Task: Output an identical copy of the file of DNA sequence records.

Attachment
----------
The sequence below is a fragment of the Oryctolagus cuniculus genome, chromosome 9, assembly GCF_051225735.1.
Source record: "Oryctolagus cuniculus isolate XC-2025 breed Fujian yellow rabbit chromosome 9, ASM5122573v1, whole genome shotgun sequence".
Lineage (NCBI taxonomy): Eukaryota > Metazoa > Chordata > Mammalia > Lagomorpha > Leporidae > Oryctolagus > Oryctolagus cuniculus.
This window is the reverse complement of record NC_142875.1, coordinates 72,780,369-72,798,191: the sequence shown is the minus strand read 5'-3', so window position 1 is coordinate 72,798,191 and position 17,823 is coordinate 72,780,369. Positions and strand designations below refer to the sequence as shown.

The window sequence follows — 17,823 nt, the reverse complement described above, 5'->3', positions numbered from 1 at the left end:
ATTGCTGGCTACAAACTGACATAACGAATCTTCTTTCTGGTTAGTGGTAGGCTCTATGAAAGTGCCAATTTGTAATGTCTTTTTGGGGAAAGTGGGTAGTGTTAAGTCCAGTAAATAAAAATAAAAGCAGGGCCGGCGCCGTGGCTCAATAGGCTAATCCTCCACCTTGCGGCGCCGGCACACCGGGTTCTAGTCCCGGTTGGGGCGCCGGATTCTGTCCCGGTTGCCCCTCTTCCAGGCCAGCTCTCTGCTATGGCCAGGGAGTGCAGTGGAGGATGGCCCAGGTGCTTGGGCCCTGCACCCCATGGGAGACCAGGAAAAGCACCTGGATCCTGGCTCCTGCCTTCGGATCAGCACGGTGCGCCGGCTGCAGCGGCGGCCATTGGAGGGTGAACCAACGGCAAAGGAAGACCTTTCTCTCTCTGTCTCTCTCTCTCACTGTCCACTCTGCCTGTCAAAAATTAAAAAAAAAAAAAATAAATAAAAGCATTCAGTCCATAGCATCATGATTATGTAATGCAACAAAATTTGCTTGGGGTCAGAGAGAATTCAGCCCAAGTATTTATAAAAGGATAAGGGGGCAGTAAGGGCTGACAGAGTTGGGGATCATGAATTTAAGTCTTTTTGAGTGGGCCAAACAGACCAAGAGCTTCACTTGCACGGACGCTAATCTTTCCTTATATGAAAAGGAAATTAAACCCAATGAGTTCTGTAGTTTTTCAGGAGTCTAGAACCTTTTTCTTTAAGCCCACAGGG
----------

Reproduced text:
The sequence below is a fragment of the Oryctolagus cuniculus genome, chromosome 9, assembly GCF_051225735.1.
Source record: "Oryctolagus cuniculus isolate XC-2025 breed Fujian yellow rabbit chromosome 9, ASM5122573v1, whole genome shotgun sequence".
Lineage (NCBI taxonomy): Eukaryota > Metazoa > Chordata > Mammalia > Lagomorpha > Leporidae > Oryctolagus > Oryctolagus cuniculus.
This window is the reverse complement of record NC_142875.1, coordinates 72,780,369-72,798,191: the sequence shown is the minus strand read 5'-3', so window position 1 is coordinate 72,798,191 and position 17,823 is coordinate 72,780,369. Positions and strand designations below refer to the sequence as shown.

The window sequence follows — 17,823 nt, the reverse complement described above, 5'->3', positions numbered from 1 at the left end:
ATTGCTGGCTACAAACTGACATAACGAATCTTCTTTCTGGTTAGTGGTAGGCTCTATGAAAGTGCCAATTTGTAATGTCTTTTTGGGGAAAGTGGGTAGTGTTAAGTCCAGTAAATAAAAATAAAAGCAGGGCCGGCGCCGTGGCTCAATAGGCTAATCCTCCACCTTGCGGCGCCGGCACACCGGGTTCTAGTCCCGGTTGGGGCGCCGGATTCTGTCCCGGTTGCCCCTCTTCCAGGCCAGCTCTCTGCTATGGCCAGGGAGTGCAGTGGAGGATGGCCCAGGTGCTTGGGCCCTGCACCCCATGGGAGACCAGGAAAAGCACCTGGATCCTGGCTCCTGCCTTCGGATCAGCACGGTGCGCCGGCTGCAGCGGCGGCCATTGGAGGGTGAACCAACGGCAAAGGAAGACCTTTCTCTCTCTGTCTCTCTCTCTCACTGTCCACTCTGCCTGTCAAAAATTAAAAAAAAAAAAAATAAATAAAAGCATTCAGTCCATAGCATCATGATTATGTAATGCAACAAAATTTGCTTGGGGTCAGAGAGAATTCAGCCCAAGTATTTATAAAAGGATAAGGGGGCAGTAAGGGCTGACAGAGTTGGGGATCATGAATTTAAGTCTTTTTGAGTGGGCCAAACAGACCAAGAGCTTCACTTGCACGGACGCTAATCTTTCCTTATATGAAAAGGAAATTAAACCCAATGAGTTCTGTAGTTTTTCAGGAGTCTAGAACCTTTTTCTTTAAGCCCACAGGG